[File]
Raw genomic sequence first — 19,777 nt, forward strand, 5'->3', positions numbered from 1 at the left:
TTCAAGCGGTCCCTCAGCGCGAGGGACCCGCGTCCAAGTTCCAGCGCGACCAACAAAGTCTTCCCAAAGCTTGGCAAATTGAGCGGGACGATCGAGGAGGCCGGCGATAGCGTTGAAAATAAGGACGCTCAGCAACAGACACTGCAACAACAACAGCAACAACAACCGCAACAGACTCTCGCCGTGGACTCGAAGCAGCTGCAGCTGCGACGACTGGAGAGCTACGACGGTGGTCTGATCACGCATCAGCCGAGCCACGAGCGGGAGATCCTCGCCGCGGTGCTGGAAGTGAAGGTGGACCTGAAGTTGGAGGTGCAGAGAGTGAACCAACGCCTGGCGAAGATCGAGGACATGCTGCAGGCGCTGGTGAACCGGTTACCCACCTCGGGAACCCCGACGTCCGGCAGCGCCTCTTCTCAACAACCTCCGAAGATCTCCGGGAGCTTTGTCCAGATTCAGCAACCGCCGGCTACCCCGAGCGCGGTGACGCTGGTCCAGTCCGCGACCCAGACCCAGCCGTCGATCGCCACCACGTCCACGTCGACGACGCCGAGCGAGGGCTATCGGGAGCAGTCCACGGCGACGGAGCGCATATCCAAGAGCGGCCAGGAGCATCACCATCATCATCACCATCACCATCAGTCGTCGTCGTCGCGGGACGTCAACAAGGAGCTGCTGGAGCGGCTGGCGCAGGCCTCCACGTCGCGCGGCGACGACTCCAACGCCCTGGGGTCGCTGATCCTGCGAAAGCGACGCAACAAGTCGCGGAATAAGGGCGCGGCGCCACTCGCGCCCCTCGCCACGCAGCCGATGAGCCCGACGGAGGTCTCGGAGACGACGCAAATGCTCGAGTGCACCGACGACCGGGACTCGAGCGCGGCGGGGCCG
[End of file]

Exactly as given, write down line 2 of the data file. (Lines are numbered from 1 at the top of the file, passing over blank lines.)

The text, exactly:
TTCAAGCGGTCCCTCAGCGCGAGGGACCCGCGTCCAAGTTCCAGCGCGACCAACAAAGTCTTCCCAAAGCTTGGCAAATTGAGCGGGACGATCGAGGAGGCCGGCGATAGCGTTGAAAATAAGGACGCTCAGCAACAGACACTGCAACAACAACAGCAACAACAACCGCAACAGACTCTCGCCGTGGACTCGAAGCAGCTGCAGCTGCGACGACTGGAGAGCTACGACGGTGGTCTGATCACGCATCAGCCGAGCCACGAGCGGGAGATCCTCGCCGCGGTGCTGGAAGTGAAGGTGGACCTGAAGTTGGAGGTGCAGAGAGTGAACCAACGCCTGGCGAAGATCGAGGACATGCTGCAGGCGCTGGTGAACCGGTTACCCACCTCGGGAACCCCGACGTCCGGCAGCGCCTCTTCTCAACAACCTCCGAAGATCTCCGGGAGCTTTGTCCAGATTCAGCAACCGCCGGCTACCCCGAGCGCGGTGACGCTGGTCCAGTCCGCGACCCAGACCCAGCCGTCGATCGCCACCACGTCCACGTCGACGACGCCGAGCGAGGGCTATCGGGAGCAGTCCACGGCGACGGAGCGCATATCCAAGAGCGGCCAGGAGCATCACCATCATCATCACCATCACCATCAGTCGTCGTCGTCGCGGGACGTCAACAAGGAGCTGCTGGAGCGGCTGGCGCAGGCCTCCACGTCGCGCGGCGACGACTCCAACGCCCTGGGGTCGCTGATCCTGCGAAAGCGACGCAACAAGTCGCGGAATAAGGGCGCGGCGCCACTCGCGCCCCTCGCCACGCAGCCGATGAGCCCGACGGAGGTCTCGGAGACGACGCAAATGCTCGAGTGCACCGACGACCGGGACTCGAGCGCGGCGGGGCCG